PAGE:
China expects to invest about $300 million to assure a secure Olympics. According to a report from the Security Industry Association, the five major security systems that will be used include video monitoring, burglar alarms, access control, electronic ticketing, security detection and food. Yes, food.
Plans are to employ a food safety tracking system. Food delivered to athletes will be closely monitored with an RFID system throughout the production process and transport. According to ChinaTech News, fruits and vegetables, animal products, and pre-packaged foods will all be covered by the tracking system. Some 15 food safety authorities, several from the U.S., were named to a Beijing Olympics food security panel two years ago to assist in this project.
The Beijing organizing committee announced that this program will rely heavily on the use of Global Positioning System and RFID to monitor and track all Olympic food products through the production, processing and distribution processes.
“All food entering the Olympic Village and other facilities will be given an Olympic food safety logistics code,” said Wang Wei, executive vice president of the Beijing organizing Committee for the Olympic Games.
“High technology arts including IC card, RFID and GPS will be used to monitor the whole process from start of production through transportation to the village,” Mr. Wei said.
Vegetables, fruits, meat, edible oil, aquatic products, children’s food and health food are the main targets in food checkups according to Olympic organizers’ detailed plan for the campaign.
It includes closing, by the end of the year, all unlicensed restaurants, while ensuring that all its food producers are qualified, and that no harmful material has been used in food processing.
Even 10,000 peach farmers in Beijing’s largest fruit-producing area, have pledged not to use banned pesticides and fertilizers in fruits for the Games.
Perhaps the best overview of just how secure Beijing is trying to make the Olympics comes from the SIA’s Olympic Update report. SIA is a nonprofit international trade association representing electronic and physical security product manufacturers. Its report examined “the many security challenges and the technologies being deployed to safeguard both Beijing and the many Olympic venues.”
“This report underscores that the Olympic Games not only showcase world-class athletes, they showcase world-class security technologies and services from our industry,” Richard Chace, executive director and CEO of SIA, said when the report was first released. “People across the globe will be wondering how one of the world’s premier events will deal with security threats and issues. SIA’s China Olympic Security Update goes a long way toward answering those questions.”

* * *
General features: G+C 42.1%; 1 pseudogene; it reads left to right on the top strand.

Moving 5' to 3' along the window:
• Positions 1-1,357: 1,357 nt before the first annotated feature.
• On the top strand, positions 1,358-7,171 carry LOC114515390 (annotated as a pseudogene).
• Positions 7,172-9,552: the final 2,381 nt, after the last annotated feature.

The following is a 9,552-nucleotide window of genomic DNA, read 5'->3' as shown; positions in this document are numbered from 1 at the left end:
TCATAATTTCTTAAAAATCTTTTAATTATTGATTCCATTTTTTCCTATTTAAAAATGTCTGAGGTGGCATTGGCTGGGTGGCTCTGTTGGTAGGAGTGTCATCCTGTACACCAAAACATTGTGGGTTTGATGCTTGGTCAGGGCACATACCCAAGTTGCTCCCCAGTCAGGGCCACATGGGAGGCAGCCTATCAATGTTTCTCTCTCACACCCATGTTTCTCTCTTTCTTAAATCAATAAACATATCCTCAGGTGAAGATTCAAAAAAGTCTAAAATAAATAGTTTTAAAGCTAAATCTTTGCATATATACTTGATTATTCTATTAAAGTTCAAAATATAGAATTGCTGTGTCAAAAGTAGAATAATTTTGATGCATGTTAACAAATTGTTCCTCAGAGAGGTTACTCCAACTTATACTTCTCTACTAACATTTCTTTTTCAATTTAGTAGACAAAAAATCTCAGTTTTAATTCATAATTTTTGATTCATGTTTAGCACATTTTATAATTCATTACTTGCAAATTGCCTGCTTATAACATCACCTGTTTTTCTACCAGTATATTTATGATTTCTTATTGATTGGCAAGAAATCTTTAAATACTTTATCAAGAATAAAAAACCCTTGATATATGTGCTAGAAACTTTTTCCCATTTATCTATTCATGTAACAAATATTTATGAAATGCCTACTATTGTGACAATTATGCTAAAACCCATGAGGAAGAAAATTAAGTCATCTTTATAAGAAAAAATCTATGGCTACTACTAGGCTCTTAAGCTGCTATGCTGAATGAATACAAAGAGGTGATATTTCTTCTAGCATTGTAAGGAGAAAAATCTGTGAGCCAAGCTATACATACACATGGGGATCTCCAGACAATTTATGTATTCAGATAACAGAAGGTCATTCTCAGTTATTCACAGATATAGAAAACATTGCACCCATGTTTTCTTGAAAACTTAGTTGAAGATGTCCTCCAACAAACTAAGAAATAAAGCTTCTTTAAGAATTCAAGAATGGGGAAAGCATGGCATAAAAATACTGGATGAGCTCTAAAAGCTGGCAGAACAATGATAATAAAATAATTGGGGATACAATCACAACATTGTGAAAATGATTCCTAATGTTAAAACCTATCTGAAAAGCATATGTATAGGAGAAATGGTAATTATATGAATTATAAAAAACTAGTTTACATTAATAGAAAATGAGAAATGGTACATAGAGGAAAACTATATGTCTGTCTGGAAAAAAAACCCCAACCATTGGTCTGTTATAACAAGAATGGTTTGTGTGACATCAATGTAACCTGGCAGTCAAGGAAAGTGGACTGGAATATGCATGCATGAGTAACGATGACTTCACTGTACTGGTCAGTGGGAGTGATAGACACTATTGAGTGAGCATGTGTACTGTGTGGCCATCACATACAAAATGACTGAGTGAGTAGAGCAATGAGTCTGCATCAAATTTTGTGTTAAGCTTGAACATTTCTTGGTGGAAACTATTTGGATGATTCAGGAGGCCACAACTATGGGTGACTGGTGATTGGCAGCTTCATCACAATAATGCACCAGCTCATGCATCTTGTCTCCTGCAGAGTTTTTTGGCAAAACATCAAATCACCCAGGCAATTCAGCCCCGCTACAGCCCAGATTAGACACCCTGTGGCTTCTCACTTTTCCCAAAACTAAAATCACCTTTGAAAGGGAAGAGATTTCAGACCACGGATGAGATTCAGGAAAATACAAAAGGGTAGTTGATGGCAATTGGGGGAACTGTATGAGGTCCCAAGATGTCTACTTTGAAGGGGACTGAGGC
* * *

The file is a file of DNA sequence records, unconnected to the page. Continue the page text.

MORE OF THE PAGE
Olympic security spending takes the Gold Medal
- Total investment for the Beijing Olympics is $36.3 billion. Its investors include the central government, local governments of host cities, Beijing Organizing Committee for the Games of the 29th Olympiad and social groups.
- Based on the security investment for the Athens and Sydney Olympic Games, Beijing expects to invest $300 million just for the security of the Olympic venues. In terms of purchasing power parity, that’s equivalent to $720 million, the report says.
- According to data from the Beijing Municipal Public Security Bureau, the Olympic Security Protection investment will total another $300 to $400 million, to cover the cost of personnel, physical, and technical protection.
- State of the art RFID technology will be integrated with building intelligence systems for seamless interoperability. This includes tracking of ticket-holders. Also, extensive video monitoring systems will be relied upon to capture and record any breach in security.
- The five major security systems that will be used include video monitoring, burglar-alarms, access control, electronic ticketing and security detection, totaling $115 million.
- Investment in video monitoring is $28.5 million or 33% of the total, due to the large number of spy/CCTV cameras that will be installed in and around the venues, the report adds.
- Some of the Olympic sponsors providing security protection products include GE, Honeywell, Panasonic, Pelco, and Siemens.
Source: SIA’s China Olympic Security Update